Back to Those Inexplicably Appealing ADRs

Despite this week's focus on overseas-based stocks, this column's name <I>still</I> isn't spoken with a French accent.
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Take a look around the globe. Europe is flat, and eurozone interest rates aren't going any lower. Economist Paul Krugman has called Japan the most dangerous economy in the world. And don't even start with China. Face it, you won't break much of a sweat arguing that the U.S. is still the only game around for most investors.

Still, for some reason, all you guys want to talk about is ADRs.

First up this week is

Ramdas M. Rao

, who writes: "As a follow-up to your

article on American depositary receipts on April 1, I had a few questions on how the daily 'share value' of ADRs are calculated. Is an ADR's price just the value in the 'home country' multiplied by the U.S. exchange rate?"

While simple exchange rates don't determine ADR prices on their own, they certainly guide issuers when determining the share value of ADRs. These issuers' foremost concern is getting the ADR price in line with those of U.S. equities.

Take

Telefonos de Mexico

(TMX)

. Telmex's local shares lately have been trading at around 38 pesos. That's a little more than US$4 a share, a pretty paltry sum for a company with 1997 sales of about $7.5 billion. To bring foreign companies' ADRs in line with U.S. stock prices, issuers make each receipt represent a multiple number of underlying shares. In Telmex's case, each receipt is a claim on 20 shares, which explains why its

New York Stock Exchange

ADRs closed Thursday at 80 13/16, 20 times the value of a single share of the company.

In a similar vein,

Ray Watson

wants to know what kind of information foreign companies with ADRs trading on U.S. exchanges must provide: in general, pretty much the same information that U.S. companies provide. Only Level II and Level III ADRs can trade on U.S. exchanges. To gain that privilege, issuers first must file a Form F-6 registration statement. They also have to comply with the periodic reporting requirements of the Securities Exchange Act of 1934, which includes information on ownership changes and operations summaries. In particular, these companies need to file Form 20-F, which is the foreign equivalent of a 10-Q, at least once yearly -- or twice yearly if they want to trade on the NYSE. All filings must be reconciled with U.S. generally accepted accounting principles.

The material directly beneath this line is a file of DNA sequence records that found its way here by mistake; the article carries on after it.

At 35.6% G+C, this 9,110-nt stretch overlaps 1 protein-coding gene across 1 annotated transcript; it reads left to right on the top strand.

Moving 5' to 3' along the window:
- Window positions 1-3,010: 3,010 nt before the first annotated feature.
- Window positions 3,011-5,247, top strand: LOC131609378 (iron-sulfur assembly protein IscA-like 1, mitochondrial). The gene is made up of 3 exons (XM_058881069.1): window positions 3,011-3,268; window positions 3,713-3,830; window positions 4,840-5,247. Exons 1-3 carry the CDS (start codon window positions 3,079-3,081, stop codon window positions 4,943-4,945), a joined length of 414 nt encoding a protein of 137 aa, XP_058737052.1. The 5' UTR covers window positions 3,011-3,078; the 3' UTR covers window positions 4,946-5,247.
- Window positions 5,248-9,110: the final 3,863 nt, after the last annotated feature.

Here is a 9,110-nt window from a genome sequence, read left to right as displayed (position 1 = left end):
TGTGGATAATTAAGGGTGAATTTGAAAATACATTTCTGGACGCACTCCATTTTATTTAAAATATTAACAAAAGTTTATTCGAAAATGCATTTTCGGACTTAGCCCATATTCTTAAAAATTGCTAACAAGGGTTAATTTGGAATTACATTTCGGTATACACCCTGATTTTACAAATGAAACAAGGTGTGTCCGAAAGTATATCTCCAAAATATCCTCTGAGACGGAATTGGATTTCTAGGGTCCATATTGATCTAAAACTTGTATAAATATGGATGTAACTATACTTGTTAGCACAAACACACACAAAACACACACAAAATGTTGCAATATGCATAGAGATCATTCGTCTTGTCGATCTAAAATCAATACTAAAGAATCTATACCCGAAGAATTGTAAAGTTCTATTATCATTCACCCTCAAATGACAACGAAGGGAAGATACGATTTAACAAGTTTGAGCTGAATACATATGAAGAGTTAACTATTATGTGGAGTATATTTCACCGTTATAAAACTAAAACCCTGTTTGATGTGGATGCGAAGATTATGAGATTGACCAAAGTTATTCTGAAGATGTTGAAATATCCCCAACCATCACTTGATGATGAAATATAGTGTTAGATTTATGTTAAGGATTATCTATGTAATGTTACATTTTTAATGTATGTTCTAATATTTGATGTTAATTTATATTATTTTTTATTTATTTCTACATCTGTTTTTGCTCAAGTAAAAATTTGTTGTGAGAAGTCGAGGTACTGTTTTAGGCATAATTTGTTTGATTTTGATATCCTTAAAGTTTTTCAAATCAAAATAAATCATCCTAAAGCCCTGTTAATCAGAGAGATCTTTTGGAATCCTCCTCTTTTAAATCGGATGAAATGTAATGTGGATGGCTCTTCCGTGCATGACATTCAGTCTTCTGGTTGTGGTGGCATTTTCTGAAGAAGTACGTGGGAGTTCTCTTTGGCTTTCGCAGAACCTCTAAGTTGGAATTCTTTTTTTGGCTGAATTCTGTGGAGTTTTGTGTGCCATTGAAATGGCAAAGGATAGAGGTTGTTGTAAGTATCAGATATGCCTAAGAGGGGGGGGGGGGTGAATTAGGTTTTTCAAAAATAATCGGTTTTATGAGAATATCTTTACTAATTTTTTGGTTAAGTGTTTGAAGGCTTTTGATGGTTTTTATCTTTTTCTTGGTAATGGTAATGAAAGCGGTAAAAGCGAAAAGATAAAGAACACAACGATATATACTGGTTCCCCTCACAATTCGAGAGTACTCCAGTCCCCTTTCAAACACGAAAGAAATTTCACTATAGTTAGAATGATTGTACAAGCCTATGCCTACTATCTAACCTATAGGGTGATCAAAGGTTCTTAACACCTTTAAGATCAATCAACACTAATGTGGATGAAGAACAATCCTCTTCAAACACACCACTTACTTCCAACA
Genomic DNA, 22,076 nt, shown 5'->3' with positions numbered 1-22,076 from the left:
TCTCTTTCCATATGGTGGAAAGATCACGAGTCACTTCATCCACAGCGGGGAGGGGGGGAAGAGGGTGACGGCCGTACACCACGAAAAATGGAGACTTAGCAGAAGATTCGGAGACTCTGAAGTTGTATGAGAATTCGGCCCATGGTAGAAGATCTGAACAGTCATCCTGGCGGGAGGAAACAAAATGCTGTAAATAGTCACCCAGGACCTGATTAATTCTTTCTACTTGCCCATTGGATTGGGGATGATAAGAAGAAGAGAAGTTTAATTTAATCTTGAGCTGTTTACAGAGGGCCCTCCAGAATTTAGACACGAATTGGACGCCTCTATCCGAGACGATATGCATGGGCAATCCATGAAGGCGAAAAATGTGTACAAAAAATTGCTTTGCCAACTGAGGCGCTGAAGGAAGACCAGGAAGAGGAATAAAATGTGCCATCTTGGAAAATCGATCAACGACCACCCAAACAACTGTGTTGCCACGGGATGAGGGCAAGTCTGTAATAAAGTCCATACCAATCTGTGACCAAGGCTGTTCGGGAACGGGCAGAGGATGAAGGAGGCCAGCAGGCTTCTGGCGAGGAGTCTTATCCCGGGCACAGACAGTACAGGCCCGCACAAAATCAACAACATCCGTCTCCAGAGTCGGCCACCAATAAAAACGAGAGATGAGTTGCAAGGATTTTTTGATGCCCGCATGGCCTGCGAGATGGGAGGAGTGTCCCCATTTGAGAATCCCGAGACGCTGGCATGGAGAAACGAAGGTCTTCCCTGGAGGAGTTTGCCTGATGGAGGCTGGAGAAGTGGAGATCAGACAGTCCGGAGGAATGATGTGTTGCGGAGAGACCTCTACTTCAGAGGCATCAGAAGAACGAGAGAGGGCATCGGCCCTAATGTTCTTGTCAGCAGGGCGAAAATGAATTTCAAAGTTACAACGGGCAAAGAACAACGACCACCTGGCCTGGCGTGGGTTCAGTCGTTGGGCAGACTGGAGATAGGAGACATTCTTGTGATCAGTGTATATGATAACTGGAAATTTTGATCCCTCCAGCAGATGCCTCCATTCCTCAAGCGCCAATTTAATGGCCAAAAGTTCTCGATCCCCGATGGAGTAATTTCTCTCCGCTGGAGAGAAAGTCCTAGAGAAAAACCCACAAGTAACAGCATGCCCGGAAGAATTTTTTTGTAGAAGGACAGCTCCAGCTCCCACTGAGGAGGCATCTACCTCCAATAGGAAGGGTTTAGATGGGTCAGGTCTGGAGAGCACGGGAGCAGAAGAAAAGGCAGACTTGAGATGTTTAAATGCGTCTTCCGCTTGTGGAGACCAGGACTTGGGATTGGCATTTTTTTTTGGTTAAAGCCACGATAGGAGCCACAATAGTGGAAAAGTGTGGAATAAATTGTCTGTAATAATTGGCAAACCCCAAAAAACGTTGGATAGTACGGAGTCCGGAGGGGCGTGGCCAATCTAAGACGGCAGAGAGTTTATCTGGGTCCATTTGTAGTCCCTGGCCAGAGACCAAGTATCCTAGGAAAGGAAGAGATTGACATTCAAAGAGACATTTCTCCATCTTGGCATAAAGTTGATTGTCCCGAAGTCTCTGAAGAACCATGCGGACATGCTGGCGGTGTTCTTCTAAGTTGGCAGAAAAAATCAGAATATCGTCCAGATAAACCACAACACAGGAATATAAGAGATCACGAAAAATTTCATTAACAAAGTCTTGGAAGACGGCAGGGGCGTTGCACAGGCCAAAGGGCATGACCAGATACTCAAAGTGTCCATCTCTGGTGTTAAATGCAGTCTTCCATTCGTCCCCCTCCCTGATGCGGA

The difference between Level II and Level III programs is that only the latter can go directly to the U.S. capital markets through a public offering of its ADRs. Such an offering requires the Level III issuer to file Form F-1, the ADR version of the S-1 prospectus.

That's the good news. Now for the horrifying news: The

Securities and Exchange Commission

doesn't require foreign issuers to file electronically, so you won't find much on Telmex at

sec.gov or

EDGAR Online. If you want to see foreign SEC filings, you'll have to do it the way your great-grandparents did way back in the early 1990s: by mail. It takes about two weeks and will cost you about 30 cents a page. Contact the Public Reference branch of the SEC.

Message Center

Memo to

John Glynn

, an Irishman who wonders if only American citizens can participate in U.S. IPOs: You don't need to know the significance of the Stamp Act to play the U.S. equity markets -- a good thing, since such stringent requirements would

de facto

bar all publicly educated Americans, myself included. If you have an account with a broker with access to the syndicate, and you don't mind dealing with the foreign exchange market and local tax issues, go for it.

Memo to

David Bryce

, who wants to know why Internet IPOs start trading so late in the day: A stock can't trade on the NYSE or the

Nasdaq Stock Market

until a fair and orderly market has been established. And when a hot Net stock hits the market, things are anything but orderly. It's like

Toys R Us

(TOY)

on Christmas Eve; imagine what that lady who blacked your eye for a Furby would do for 1,000 shares of

eToys

(ETYS:Nasdaq). Ensuring fair and orderly market conditions is the job of the stock's specialist or market makers, who have to match bids and asks that are often widely disparate at first. Narrowing them to a manageable spread -- that is, making a market -- can take hours.

Also, to

Robert Benson

, who wonders if there's a source that will tell him when IPOs will start trading: You can find that information right here in

TSC's

newly revised

Tools and Quotes section. Just see what day an IPO is scheduled to price -- the stock will start trading the next day.

Memo to everyone who thinks the title of this column is French in any way: It's not. If it were, I'd call it

Mon email sac.

Let me know if you've got a better name for the column.

Memo: Have a dumb question relating to finance? Great. Have a problem with something I've written? Let me know at

MonEmailbag@thestreet.com, and I'll do my best to answer every Saturday. Include your full name, and please, no questions seeking personal financial advice or regarding personal brokerage disputes. And this reminder: Because of the volume of mail, personal replies can't be guaranteed.